Good biking weather is finally here, but what if you don’t own a bike? What if your family doesn’t have the money to afford a new bike? This is the conundrum for young people across Guelph who like to have a bike, but find that getting one is a luxury. Well, one school board trustee thinks a kids’ bike is not a luxury, and he’s started a new program to refurbish previously enjoyed bikes for new adventures with new cyclists.
“Bicycles really are integral to the productive growth period in kids’ lives, when I had a bike as a kid, it gave me the opportunity to be free and go where I wanted to go without having to wait for a bus, and certainly they’re environmentally friendly as well,” Upper Grand District School Board Trustee Mike Foley told Guelph Politico.
The pressures of inflation and supply chain issues are making it hard for families to get their hands on new bikes, so Foley had the idea to save bikes bound for the landfill, fix them up, make them safe and road worthy, and then give the out for free to kids in need.
“The idea is to take stuff that’s sitting in people’s basements or garages – in fact, some of the bikes I’ve picked up were from the city dump – and we’re trying to refurbish them, make them safe, and then give them to kids so that they can have a little bit of freedom, and some adventure,” Foley said.
So how does it work? Foley gets a bike, and he brings it to Guelph College Vocational Institute (GCVI) where students in the auto shop donate their time and their skill to fix up the bikes and make them road worthy. “It’s a learning experience for the students, and the students and teachers working on this have the opportunity to do something for the community. So it really is a circular process,” Foley said.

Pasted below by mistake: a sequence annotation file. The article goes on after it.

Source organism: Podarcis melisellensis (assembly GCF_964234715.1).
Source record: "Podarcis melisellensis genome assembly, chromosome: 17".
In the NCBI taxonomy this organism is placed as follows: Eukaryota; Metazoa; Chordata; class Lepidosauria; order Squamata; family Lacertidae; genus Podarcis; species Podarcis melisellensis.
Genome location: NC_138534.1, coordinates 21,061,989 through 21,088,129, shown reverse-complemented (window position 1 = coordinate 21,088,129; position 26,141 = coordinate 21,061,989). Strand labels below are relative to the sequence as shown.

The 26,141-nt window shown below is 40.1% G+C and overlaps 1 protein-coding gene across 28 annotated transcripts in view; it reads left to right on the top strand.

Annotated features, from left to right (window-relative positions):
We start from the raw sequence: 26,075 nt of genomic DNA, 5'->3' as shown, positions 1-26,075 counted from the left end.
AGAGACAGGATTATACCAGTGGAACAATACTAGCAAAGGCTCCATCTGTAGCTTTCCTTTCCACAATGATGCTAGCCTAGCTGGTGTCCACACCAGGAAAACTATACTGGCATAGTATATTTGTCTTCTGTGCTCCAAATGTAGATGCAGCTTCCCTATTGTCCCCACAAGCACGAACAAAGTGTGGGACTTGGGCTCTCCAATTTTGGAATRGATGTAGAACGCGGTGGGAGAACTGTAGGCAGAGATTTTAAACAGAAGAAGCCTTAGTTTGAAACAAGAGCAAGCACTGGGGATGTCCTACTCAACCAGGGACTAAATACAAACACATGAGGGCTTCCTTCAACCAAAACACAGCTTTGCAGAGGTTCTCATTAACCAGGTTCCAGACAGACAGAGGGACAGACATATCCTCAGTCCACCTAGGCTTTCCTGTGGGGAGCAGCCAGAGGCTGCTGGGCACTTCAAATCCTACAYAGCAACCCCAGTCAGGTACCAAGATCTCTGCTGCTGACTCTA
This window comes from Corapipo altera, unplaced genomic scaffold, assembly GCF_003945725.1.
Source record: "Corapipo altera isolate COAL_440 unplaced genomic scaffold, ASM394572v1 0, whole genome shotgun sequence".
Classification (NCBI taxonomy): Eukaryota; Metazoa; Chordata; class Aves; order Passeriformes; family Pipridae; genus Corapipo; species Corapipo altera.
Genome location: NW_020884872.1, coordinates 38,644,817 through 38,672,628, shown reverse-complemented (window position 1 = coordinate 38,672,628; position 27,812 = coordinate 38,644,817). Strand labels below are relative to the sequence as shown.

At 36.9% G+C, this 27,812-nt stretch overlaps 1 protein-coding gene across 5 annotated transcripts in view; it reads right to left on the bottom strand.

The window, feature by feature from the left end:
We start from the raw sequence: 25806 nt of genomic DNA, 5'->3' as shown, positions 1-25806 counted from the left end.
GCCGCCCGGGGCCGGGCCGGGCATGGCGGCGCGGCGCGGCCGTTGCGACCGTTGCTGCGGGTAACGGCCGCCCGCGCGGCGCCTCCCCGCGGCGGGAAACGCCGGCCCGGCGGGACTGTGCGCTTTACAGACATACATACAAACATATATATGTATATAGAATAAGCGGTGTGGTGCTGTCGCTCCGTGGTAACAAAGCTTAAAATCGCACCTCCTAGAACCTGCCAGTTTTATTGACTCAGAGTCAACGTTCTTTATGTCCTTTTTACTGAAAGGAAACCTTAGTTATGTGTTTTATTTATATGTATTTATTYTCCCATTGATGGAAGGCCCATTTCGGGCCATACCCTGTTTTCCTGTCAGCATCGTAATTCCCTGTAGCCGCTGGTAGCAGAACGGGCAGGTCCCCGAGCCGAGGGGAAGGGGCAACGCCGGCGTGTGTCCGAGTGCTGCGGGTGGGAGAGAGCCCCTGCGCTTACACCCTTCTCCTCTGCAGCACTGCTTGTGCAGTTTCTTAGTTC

According to Foley, he should have the first batch of refurbished bikes ready to go by the middle of May or early June, around 30 in all. Foley said that we will be co-ordinating with community groups like Shelldale Family Gateway and the North End Harvest Market to figure the best way of handing out the free bikes. Naturally, this is not the end of the story.
“I’ve spoken to a couple of other people that want to pick up the mantle as well, and move forward with this,” Foley said.
Help with the free bike project comes in a couple of forms. The bike repair shop at GCVI will go on hiatus when school lets out for the summer, so Foley is looking for help fixing up the bikes, but more importantly than that, he’s looking for help getting vital parts.
“The biggest barrier right now is getting parts and getting them at a reasonable price,” Foley said. “I can tell you that the four biggest things that come up on every bicycle are chains, sprockets, new seats and brake pads. […] What it comes down to is getting the parts at a reasonable price, or though donation, and developing some sort of community partnership with somebody who can provide parts over the long term.”
“Nobody’s making a profit on this,” Foley added.
If you have a bike you would like to donate, or if you would like to donate your time or some parts to repair a bike, you can get in touch with Foley at mike.foley [at] ugdsb.on.ca.